Educate public about RTI law

 Article 21 (f) of the country’s 1992 Constitution grants every Ghanaian the right to information regarding public sector affairs and governance in general.

The principle of the Right to Information (RTI) is that it empowers every citizen to seek any information from the government and man­dates timely response to the requests.

Ordinarily, some Ghanaians thought that once the RTI was enshrined in the consti­tution, it was not going to be difficult to apply it in the country.

Even though the RTI is a fundamental right, there was the need for an RTI Act or law to guarantee this right.

However, since 1993, no political administration would enact the law to promote this right until March 26, 2019 when the RTI Act, 2019 (Act 989) was passed by Parlia­ment under the Akufo-Addo administration.

The law outlines the proce­dure by which the public information being sought could be accessed.

Since the law was passed, the government has estab­lished the Right to Informa­tion Commission, which is the place where this funda­mental right of access to information as enshrined in the 1992 Constitution of the country is assured and guaranteed.

That is to say that the gov­ernment is bent on ensuring that the RTI law is not just on paper but applied and where there are difficulties, there should be an avenue to redress them.

Yesterday, the Ministry of Information, led by its minis­ter, Kojo Oppong Nkrumah, said access to information requests had witnessed remarkable increase over the last three years following the implementation of the RTI Act.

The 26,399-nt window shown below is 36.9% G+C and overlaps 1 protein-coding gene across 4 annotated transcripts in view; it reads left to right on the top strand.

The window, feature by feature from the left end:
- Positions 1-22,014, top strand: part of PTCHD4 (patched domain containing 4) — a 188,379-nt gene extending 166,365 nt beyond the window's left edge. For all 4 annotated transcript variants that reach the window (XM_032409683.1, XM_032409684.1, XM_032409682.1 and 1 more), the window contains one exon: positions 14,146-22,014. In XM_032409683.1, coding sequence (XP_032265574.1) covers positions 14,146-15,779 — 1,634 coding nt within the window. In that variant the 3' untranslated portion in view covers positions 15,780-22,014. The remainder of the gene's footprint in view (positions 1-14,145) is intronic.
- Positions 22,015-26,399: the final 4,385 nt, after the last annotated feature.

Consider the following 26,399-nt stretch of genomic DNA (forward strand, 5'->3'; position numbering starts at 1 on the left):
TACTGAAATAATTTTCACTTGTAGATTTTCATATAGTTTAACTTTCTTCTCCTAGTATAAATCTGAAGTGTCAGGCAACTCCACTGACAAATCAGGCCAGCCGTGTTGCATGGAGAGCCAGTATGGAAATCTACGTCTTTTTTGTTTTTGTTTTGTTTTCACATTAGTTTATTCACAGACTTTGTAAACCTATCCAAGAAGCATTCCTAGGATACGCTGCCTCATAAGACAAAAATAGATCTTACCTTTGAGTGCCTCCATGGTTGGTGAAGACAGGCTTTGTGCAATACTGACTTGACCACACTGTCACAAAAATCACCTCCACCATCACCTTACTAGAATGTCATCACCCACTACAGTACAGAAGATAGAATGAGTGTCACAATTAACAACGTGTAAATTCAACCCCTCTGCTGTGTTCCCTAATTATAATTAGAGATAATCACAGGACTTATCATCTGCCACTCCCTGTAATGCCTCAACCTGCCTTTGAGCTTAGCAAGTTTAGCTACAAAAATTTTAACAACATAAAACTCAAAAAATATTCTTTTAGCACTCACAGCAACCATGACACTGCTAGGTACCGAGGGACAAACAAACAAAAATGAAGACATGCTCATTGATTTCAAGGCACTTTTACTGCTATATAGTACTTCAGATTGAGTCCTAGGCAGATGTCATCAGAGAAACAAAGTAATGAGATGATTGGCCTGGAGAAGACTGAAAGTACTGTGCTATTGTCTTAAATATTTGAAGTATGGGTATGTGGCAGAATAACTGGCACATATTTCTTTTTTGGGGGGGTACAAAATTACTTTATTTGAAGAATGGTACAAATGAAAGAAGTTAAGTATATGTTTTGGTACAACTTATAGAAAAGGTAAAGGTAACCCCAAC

The statistics really look pretty good but the public need to know which kinds of information were sought and responses given, if possible.

For instance, were requests on corrupt practices by pub­lic officials entertained?

We are saying this because when, at least, some of the pieces of information sought are made available, others too may be encouraged to make requests.

It is interesting to note that a good percentage of the citizenry wish to know many things the government and its ministries and agencies are doing but they do not know how to.

Besides, some of them think they could be denied the answers and even heck­led, so they will not go and waste time and dissipate their energies on undertakings that will not yield them any satisfaction.

This must not be treated as hearsay or conjecture because some members of the public think their low-class status does not guarantee them cer­tain rights all because public officials who should help them enjoy such rights show them much disdain.

We hope the Right To Information Commission would take up the challenge to see what it can do about this.

We hear the Commission celebrates RTI Week. Where and how does it do this and which people does it target?

People want answers to some vexed public issues and so must be encouraged to use their right to information to access such answers.

If the Commission should collaborate with the Na­tional Commission on Civic Education to do so, it must do it to get the general public informed about the RTI law and the need to take advan­tage of it.

Show More
Back to top button